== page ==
As senior operations manager and manager of grounds, Finlay looks after anything that grows and anything the horses ride on. This includes the turf rings and sand warm-up areas, and trees, flowers, park space and pastures. And the work appears to be abundant and endless: he has one person who’s job is to just cut the grass in the competition rings each day, one person who trims around the permanent obstacles, an irrigation team who waters the grass, and a team who repairs the damages around the property in the springtime.
“There are certain elements that need to be in place prior to the tournaments,” said Finlay. “The footing is No. 1. Flowers don’t stop the competition, but if the footing is compromised in any way, it’s a major issue. Without our footing, we’re nothing.”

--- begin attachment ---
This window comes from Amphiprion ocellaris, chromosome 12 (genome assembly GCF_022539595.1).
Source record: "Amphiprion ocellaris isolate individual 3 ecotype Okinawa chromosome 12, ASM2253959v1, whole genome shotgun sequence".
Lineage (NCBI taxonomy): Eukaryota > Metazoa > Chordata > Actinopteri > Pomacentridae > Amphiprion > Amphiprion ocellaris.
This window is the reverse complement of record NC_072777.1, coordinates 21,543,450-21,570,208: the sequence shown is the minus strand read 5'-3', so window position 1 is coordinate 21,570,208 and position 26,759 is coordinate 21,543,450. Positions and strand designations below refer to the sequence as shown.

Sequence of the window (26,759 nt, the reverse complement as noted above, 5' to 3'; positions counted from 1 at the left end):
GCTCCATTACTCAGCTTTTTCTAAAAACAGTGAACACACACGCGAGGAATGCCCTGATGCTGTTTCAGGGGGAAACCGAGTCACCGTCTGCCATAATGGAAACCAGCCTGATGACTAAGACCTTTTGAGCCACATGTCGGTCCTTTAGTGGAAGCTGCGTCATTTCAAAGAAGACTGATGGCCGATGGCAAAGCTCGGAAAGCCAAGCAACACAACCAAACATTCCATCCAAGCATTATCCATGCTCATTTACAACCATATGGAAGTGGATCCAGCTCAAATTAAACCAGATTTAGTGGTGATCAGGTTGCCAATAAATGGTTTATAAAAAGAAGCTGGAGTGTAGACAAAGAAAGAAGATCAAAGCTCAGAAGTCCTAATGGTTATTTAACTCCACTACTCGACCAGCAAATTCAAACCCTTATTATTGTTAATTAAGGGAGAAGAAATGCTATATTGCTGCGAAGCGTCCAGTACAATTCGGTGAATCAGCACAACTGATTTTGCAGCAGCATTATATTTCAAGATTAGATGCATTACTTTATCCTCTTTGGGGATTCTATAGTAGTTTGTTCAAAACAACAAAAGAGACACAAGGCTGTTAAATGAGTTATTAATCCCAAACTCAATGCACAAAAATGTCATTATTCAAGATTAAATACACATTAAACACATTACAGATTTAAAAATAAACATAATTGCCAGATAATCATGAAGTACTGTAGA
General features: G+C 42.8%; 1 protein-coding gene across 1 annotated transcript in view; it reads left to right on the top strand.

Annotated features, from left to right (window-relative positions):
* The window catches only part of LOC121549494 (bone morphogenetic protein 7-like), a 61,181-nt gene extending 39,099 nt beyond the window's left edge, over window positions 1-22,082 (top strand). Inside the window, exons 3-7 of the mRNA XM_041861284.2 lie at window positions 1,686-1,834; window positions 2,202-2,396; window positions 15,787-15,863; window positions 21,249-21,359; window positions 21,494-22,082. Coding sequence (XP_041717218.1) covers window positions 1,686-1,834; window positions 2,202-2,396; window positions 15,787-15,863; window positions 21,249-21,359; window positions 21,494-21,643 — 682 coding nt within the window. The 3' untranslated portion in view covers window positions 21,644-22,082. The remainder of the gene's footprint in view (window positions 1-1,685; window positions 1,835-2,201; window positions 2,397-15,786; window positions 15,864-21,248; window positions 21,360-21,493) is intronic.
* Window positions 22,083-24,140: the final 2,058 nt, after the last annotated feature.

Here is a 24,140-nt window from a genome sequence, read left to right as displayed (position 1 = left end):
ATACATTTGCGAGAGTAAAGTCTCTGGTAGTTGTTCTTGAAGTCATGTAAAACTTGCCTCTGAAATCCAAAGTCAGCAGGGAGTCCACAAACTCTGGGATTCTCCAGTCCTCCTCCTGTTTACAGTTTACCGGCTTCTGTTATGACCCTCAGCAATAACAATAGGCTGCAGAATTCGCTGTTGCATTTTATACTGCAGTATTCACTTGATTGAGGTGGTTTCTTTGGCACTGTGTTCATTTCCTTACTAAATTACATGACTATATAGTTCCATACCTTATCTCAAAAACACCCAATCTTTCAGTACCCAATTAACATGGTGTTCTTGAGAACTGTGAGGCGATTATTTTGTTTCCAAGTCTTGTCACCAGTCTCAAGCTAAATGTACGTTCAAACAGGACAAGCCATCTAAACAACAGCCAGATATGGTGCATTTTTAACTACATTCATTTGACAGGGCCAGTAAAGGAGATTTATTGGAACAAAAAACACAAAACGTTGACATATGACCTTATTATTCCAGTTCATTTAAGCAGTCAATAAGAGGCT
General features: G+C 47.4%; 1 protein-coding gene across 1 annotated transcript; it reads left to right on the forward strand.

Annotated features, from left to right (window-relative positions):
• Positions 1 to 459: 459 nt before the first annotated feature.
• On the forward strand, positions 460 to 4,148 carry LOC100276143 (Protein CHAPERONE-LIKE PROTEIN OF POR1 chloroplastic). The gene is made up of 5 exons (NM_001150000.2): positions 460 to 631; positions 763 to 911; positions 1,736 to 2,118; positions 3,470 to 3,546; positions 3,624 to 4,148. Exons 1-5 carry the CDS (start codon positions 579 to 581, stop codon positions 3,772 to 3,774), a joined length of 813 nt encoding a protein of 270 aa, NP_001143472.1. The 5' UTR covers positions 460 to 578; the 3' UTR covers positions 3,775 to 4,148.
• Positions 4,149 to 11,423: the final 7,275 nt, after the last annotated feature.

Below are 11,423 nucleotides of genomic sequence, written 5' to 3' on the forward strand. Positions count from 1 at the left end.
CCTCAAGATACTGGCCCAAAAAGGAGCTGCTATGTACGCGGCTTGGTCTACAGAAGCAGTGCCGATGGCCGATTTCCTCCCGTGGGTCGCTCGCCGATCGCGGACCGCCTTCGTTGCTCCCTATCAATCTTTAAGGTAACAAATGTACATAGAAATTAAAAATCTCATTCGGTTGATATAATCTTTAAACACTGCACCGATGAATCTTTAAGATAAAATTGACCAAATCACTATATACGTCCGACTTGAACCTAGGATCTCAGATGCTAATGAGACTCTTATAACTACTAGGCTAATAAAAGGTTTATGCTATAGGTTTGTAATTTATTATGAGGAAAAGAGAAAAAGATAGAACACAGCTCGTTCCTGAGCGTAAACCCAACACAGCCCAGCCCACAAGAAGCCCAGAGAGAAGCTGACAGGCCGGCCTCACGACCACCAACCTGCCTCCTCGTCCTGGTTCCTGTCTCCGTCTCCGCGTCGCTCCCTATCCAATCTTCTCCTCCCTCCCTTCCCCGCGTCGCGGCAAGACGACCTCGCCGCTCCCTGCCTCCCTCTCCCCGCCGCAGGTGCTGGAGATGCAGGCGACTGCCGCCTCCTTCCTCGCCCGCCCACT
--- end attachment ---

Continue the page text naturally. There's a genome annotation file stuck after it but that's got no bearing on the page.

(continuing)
So, Finlay and his team came up with a formula. With not a lot of information out there about show jumping footing, he said he took a lot of ideas from other turf sports – like football and baseball – and interpreted the information for the larger athletes.
The International ring is now topped with sand. This is used for better drainage, traction, as well as to help the plant maintain more nutrients. Beneath the turf, he said there are drainage pipes every two meters throughout the field.
During competition, the crew is on the look out for divots, and will sprinkle them with a mixture of sand, organic matter and seed – this helps for quick germination.
“What you don’t see is after the competition, when the whole team comes in the ring and walks up and down the whole arena to get, not only the take off and landing spots, but every divot on the whole course,” said Finlay.